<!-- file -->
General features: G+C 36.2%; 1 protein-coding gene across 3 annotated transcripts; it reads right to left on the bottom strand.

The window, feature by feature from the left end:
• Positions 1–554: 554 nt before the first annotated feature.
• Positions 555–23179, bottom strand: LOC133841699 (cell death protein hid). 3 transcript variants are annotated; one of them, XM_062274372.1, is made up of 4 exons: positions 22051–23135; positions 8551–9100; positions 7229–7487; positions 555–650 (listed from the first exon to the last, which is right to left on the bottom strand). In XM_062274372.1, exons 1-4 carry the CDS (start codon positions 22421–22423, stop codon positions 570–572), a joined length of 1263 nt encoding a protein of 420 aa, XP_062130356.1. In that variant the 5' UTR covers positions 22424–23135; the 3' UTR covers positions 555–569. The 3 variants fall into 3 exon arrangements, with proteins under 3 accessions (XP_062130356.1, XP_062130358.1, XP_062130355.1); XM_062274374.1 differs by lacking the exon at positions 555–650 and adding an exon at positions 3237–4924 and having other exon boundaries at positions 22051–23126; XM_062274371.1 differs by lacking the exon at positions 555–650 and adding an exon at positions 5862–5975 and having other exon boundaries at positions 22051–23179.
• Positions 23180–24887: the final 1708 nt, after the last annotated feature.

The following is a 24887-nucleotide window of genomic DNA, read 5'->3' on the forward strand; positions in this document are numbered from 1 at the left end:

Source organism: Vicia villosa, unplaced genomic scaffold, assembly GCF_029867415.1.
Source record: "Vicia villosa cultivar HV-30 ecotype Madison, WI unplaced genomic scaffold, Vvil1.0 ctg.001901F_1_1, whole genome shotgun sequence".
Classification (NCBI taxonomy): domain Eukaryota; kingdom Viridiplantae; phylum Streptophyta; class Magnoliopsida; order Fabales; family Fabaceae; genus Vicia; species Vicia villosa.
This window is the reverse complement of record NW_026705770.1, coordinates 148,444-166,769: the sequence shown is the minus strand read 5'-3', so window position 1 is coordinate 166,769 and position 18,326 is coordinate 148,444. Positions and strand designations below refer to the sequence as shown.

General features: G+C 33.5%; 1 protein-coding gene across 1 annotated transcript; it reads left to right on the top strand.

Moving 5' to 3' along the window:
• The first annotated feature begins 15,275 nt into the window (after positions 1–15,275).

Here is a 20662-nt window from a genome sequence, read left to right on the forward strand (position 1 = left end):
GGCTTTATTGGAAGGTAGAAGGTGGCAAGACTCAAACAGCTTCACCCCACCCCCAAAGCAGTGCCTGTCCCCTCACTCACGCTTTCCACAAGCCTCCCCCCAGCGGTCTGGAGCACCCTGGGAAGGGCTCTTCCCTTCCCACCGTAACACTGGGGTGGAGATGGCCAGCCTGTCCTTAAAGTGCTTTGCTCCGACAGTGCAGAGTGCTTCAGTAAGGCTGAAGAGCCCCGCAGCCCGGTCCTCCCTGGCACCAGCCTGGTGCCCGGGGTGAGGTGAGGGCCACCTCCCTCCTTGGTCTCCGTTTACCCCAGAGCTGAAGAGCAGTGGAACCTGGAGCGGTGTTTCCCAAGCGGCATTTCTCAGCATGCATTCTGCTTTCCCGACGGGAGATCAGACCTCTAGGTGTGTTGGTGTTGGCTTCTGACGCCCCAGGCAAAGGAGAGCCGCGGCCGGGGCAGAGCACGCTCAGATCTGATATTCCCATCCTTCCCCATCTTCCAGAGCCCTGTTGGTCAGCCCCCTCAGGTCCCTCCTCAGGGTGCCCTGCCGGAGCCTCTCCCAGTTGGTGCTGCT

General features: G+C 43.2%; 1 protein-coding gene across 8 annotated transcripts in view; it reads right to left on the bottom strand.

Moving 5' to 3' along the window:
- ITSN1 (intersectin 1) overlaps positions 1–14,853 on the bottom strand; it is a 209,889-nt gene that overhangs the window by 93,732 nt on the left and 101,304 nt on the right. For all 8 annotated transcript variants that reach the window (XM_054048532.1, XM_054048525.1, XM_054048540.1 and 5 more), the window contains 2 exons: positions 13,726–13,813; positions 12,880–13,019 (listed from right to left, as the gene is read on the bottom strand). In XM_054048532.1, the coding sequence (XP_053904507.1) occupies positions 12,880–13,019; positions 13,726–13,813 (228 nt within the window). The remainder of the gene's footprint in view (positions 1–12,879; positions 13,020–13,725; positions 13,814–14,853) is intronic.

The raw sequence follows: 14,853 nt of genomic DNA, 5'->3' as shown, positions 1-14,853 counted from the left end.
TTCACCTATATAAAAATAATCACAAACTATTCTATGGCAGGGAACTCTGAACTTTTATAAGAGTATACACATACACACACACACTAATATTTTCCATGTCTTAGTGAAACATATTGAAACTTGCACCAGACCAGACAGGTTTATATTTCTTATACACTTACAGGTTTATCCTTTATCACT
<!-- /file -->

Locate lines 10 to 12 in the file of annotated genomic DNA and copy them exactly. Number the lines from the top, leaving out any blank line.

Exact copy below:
This window is the reverse complement of record NW_026705770.1, coordinates 148,444-166,769: the sequence shown is the minus strand read 5'-3', so window position 1 is coordinate 166,769 and position 18,326 is coordinate 148,444. Positions and strand designations below refer to the sequence as shown.

General features: G+C 33.5%; 1 protein-coding gene across 1 annotated transcript; it reads left to right on the top strand.

Moving 5' to 3' along the window: